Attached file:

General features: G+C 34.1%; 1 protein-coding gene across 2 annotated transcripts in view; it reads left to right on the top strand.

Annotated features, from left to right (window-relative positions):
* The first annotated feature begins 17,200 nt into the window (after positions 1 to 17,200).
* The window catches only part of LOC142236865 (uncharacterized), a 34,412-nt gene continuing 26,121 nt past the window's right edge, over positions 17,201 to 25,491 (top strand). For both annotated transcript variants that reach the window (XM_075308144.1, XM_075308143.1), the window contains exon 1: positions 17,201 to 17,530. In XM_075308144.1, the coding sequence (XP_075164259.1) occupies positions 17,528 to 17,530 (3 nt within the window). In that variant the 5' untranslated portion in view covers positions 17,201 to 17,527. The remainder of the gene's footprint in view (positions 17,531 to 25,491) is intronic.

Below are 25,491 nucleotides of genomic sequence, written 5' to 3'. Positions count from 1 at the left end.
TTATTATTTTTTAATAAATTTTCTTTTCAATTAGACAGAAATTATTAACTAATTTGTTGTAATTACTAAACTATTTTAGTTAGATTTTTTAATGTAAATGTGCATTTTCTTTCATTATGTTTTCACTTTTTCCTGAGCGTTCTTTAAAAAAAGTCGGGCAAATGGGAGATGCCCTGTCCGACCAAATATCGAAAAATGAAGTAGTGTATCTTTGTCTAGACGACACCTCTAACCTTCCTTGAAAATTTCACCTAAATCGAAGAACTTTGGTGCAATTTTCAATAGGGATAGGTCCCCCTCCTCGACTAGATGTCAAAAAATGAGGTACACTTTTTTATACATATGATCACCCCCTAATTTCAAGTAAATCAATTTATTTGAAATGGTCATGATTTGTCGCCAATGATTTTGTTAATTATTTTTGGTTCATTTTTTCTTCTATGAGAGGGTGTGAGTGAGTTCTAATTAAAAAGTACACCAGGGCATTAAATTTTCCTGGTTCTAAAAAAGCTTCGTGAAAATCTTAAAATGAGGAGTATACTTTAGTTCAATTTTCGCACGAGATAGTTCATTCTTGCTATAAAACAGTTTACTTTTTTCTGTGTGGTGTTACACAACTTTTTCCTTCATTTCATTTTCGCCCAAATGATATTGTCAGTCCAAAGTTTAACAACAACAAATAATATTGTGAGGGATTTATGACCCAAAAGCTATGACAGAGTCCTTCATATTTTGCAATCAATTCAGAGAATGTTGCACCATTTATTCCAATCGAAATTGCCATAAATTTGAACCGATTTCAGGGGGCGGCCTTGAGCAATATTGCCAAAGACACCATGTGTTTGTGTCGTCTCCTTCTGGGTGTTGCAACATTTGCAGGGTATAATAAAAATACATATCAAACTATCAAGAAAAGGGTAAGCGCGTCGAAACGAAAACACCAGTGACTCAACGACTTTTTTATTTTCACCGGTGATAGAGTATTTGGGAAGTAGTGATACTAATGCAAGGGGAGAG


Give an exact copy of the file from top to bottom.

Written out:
General features: G+C 34.1%; 1 protein-coding gene across 2 annotated transcripts in view; it reads left to right on the top strand.

Annotated features, from left to right (window-relative positions):
* The first annotated feature begins 17,200 nt into the window (after positions 1 to 17,200).
* The window catches only part of LOC142236865 (uncharacterized), a 34,412-nt gene continuing 26,121 nt past the window's right edge, over positions 17,201 to 25,491 (top strand). For both annotated transcript variants that reach the window (XM_075308144.1, XM_075308143.1), the window contains exon 1: positions 17,201 to 17,530. In XM_075308144.1, the coding sequence (XP_075164259.1) occupies positions 17,528 to 17,530 (3 nt within the window). In that variant the 5' untranslated portion in view covers positions 17,201 to 17,527. The remainder of the gene's footprint in view (positions 17,531 to 25,491) is intronic.

Below are 25,491 nucleotides of genomic sequence, written 5' to 3'. Positions count from 1 at the left end.
TTATTATTTTTTAATAAATTTTCTTTTCAATTAGACAGAAATTATTAACTAATTTGTTGTAATTACTAAACTATTTTAGTTAGATTTTTTAATGTAAATGTGCATTTTCTTTCATTATGTTTTCACTTTTTCCTGAGCGTTCTTTAAAAAAAGTCGGGCAAATGGGAGATGCCCTGTCCGACCAAATATCGAAAAATGAAGTAGTGTATCTTTGTCTAGACGACACCTCTAACCTTCCTTGAAAATTTCACCTAAATCGAAGAACTTTGGTGCAATTTTCAATAGGGATAGGTCCCCCTCCTCGACTAGATGTCAAAAAATGAGGTACACTTTTTTATACATATGATCACCCCCTAATTTCAAGTAAATCAATTTATTTGAAATGGTCATGATTTGTCGCCAATGATTTTGTTAATTATTTTTGGTTCATTTTTTCTTCTATGAGAGGGTGTGAGTGAGTTCTAATTAAAAAGTACACCAGGGCATTAAATTTTCCTGGTTCTAAAAAAGCTTCGTGAAAATCTTAAAATGAGGAGTATACTTTAGTTCAATTTTCGCACGAGATAGTTCATTCTTGCTATAAAACAGTTTACTTTTTTCTGTGTGGTGTTACACAACTTTTTCCTTCATTTCATTTTCGCCCAAATGATATTGTCAGTCCAAAGTTTAACAACAACAAATAATATTGTGAGGGATTTATGACCCAAAAGCTATGACAGAGTCCTTCATATTTTGCAATCAATTCAGAGAATGTTGCACCATTTATTCCAATCGAAATTGCCATAAATTTGAACCGATTTCAGGGGGCGGCCTTGAGCAATATTGCCAAAGACACCATGTGTTTGTGTCGTCTCCTTCTGGGTGTTGCAACATTTGCAGGGTATAATAAAAATACATATCAAACTATCAAGAAAAGGGTAAGCGCGTCGAAACGAAAACACCAGTGACTCAACGACTTTTTTATTTTCACCGGTGATAGAGTATTTGGGAAGTAGTGATACTAATGCAAGGGGAGAG